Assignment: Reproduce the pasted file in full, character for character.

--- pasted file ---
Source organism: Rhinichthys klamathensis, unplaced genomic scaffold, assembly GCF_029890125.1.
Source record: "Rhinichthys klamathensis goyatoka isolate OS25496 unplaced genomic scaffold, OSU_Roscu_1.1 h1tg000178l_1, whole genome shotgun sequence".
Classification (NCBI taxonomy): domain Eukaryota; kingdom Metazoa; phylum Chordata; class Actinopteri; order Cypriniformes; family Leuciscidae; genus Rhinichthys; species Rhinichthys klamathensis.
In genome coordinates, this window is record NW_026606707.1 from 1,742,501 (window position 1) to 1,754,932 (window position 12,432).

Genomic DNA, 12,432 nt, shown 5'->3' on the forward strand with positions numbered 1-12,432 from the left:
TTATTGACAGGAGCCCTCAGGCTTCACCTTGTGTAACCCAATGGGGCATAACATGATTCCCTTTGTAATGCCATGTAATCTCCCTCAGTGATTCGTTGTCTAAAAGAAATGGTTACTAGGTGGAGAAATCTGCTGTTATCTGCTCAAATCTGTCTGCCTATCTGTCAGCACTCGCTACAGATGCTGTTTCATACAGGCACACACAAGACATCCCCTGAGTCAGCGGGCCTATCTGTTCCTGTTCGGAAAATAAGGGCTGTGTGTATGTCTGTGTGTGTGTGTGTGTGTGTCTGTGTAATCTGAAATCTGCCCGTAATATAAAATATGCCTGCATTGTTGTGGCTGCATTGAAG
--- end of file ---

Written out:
Source organism: Rhinichthys klamathensis, unplaced genomic scaffold, assembly GCF_029890125.1.
Source record: "Rhinichthys klamathensis goyatoka isolate OS25496 unplaced genomic scaffold, OSU_Roscu_1.1 h1tg000178l_1, whole genome shotgun sequence".
Classification (NCBI taxonomy): domain Eukaryota; kingdom Metazoa; phylum Chordata; class Actinopteri; order Cypriniformes; family Leuciscidae; genus Rhinichthys; species Rhinichthys klamathensis.
In genome coordinates, this window is record NW_026606707.1 from 1,742,501 (window position 1) to 1,754,932 (window position 12,432).

Genomic DNA, 12,432 nt, shown 5'->3' on the forward strand with positions numbered 1-12,432 from the left:
TTATTGACAGGAGCCCTCAGGCTTCACCTTGTGTAACCCAATGGGGCATAACATGATTCCCTTTGTAATGCCATGTAATCTCCCTCAGTGATTCGTTGTCTAAAAGAAATGGTTACTAGGTGGAGAAATCTGCTGTTATCTGCTCAAATCTGTCTGCCTATCTGTCAGCACTCGCTACAGATGCTGTTTCATACAGGCACACACAAGACATCCCCTGAGTCAGCGGGCCTATCTGTTCCTGTTCGGAAAATAAGGGCTGTGTGTATGTCTGTGTGTGTGTGTGTGTGTGTCTGTGTAATCTGAAATCTGCCCGTAATATAAAATATGCCTGCATTGTTGTGGCTGCATTGAAG